Immediate Rewards for Good Scores Can Boost Student Performance Study on behavioral economics and educational incentives advances debate on how to motivate students Newswise — Test performance can improve dramatically if students are offered rewards just before they are given standardized tests and if they receive the incentive immediately afterward, new research at the University of Chicago shows. Educators have long debated the value of financial and other rewards as incentives, but a series of experiments in Chicago-area schools showed that with the right kind of rewards, students achievement improved by as much as six months beyond what would be expected. The rewards apparently provide students with an incentive to take tests more seriously. Intrinsic vs. Extrinsic rewards in Klei’s latest game: Don’t Starve Greetings! Klei Entertainment is working on a game that has been recommended to me by just about everyone who has played it, and when Jamie Cheng offered to write up a post about player rewards and the thought behind them, I thought it was a great idea. Also, I’m traveling and needed the content. I learned some interesting things reading this this post, and I’m happy to share it with you. Enjoy! Back in 2010, Chris Hecker presented a talk about Intrinsic vs Extrinsic rewards, titled: Achievements Considered Harmful?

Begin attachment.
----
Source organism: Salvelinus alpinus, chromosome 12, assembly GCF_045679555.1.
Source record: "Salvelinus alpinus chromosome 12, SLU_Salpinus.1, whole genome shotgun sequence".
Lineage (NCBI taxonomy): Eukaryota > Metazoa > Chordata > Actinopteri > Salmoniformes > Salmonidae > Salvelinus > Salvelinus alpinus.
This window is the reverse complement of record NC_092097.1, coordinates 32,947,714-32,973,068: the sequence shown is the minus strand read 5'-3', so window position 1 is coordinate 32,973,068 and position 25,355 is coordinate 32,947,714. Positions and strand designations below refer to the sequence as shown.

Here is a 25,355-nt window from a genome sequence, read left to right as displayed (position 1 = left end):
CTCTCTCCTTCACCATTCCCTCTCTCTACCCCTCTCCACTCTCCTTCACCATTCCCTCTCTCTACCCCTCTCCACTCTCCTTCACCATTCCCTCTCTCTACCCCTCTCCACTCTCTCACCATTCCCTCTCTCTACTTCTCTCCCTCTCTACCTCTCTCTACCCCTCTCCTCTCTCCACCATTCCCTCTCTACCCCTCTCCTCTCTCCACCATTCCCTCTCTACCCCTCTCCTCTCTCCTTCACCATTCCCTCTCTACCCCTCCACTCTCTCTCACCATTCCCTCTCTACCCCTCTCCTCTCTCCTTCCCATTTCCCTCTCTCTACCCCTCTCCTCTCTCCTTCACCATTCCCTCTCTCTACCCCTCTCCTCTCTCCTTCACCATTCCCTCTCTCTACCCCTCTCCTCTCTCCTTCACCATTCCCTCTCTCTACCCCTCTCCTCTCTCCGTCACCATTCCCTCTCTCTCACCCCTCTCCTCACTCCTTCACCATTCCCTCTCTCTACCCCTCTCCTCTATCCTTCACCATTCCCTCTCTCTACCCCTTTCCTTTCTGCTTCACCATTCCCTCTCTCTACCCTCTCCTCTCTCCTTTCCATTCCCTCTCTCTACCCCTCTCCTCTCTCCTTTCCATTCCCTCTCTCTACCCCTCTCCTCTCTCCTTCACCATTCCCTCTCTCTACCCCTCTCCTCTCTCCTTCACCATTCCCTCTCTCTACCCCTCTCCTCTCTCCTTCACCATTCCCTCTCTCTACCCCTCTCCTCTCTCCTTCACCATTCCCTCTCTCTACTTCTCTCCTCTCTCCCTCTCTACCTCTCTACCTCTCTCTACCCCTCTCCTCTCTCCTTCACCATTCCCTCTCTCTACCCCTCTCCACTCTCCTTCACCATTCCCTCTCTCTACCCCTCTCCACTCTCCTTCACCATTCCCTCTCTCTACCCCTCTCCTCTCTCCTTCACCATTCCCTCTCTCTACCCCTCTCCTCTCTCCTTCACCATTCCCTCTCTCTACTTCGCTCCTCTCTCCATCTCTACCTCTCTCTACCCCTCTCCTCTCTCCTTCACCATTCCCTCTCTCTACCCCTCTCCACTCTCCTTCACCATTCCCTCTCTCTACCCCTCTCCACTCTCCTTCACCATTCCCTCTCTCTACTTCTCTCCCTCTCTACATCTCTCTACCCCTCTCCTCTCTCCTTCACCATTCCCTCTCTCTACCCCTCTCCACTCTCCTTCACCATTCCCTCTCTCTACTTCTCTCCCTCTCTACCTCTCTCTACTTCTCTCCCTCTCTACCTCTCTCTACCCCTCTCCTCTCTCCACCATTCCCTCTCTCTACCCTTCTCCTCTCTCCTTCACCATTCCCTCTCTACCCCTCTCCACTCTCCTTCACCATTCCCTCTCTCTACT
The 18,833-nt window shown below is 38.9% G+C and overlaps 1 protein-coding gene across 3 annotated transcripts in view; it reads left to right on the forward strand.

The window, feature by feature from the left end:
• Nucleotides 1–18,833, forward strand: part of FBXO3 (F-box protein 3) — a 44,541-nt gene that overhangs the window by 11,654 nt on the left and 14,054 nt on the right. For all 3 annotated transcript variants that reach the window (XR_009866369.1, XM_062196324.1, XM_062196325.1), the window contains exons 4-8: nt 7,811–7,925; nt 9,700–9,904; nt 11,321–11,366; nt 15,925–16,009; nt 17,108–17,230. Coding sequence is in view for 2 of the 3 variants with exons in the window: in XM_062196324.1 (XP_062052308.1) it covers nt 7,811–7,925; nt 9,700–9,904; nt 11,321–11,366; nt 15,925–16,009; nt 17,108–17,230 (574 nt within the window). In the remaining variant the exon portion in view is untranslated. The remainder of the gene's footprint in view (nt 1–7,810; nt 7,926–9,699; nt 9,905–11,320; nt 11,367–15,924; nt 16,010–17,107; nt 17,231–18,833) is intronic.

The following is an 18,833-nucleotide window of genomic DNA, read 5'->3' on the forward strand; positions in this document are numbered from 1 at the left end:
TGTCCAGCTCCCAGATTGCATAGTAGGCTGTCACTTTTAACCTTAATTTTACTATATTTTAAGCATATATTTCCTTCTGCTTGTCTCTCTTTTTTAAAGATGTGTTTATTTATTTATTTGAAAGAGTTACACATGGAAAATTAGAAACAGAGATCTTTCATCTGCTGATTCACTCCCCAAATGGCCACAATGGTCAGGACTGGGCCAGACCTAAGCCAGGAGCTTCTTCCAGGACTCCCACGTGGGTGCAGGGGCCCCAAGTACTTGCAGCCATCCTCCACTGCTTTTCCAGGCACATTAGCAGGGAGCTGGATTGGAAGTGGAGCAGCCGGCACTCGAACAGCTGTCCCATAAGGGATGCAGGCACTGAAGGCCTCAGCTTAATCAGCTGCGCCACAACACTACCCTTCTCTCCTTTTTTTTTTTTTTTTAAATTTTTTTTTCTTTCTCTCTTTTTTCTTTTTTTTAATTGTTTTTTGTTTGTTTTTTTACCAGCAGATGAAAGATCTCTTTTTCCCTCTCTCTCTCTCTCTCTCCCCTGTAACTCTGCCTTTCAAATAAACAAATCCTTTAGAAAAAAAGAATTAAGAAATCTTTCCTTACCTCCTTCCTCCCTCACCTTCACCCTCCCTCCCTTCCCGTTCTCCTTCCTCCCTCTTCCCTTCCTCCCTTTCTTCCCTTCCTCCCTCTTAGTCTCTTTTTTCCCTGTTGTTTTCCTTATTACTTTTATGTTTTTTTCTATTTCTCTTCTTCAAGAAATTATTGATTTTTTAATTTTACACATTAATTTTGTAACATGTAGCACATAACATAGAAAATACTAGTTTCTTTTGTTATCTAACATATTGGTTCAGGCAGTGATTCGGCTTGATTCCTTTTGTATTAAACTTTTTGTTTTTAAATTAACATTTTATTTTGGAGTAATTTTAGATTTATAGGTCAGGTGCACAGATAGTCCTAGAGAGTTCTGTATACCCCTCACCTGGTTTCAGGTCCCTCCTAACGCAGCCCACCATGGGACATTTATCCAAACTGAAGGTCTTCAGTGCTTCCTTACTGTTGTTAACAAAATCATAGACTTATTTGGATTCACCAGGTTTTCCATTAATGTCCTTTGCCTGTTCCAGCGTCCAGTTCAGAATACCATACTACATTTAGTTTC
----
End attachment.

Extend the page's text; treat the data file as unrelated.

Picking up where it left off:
Gamification Can Work — Just Don’t Hire A Game Designer Editor’s note: Rajat Paharia is the founder of Bunchball, a provider of online gamification solutions. Follow him on Twitter @rajatrocks. Gartner recently issued a press release that made the following provocative assertion: “Gamification is currently being driven by novelty and hype. Gartner predicts that by 2014, 80 percent of current gamified applications will fail to meet business objectives primarily because of poor design.” While the rest of the release discusses the various ways that gamification can effectively be used to drive behavior change, skill development, and innovation, the only thing that sticks in most readers’ minds is, “80 percent of gamification will fail.”

Real Gamification Mechanics Require Simplicity And, Yes, Game Designers Can Do It Editor’s note: Tadhg Kelly is a game designer with 20 years experience. He is the creator of leading game design blog What Games Are, and consults for many companies on game design and development. You can follow him on Twitter here. My gamification post two weeks ago (which described everything you really need to know) struck some nerves, especially as it came out just before a Gartner report claiming that 80 percent of gamified projects would fail. I received emails from several folks who had unsuccessfully tried to gamify their service and found the process frustrating, or felt that they had been sold some snake oil.

Mobile Games Account for 52% of App Sessions so far in 2012 Game developers are gathering in San Francisco this week at the Moscone Convention Center for the Game Developers Conference. Collectively, game developers should give themselves a pat on the back. According to new data from mobile analytics company Flurry, they are absolutely killing it. According to Flurry, games accounted for 52% of mobile sessions in January and February 2012.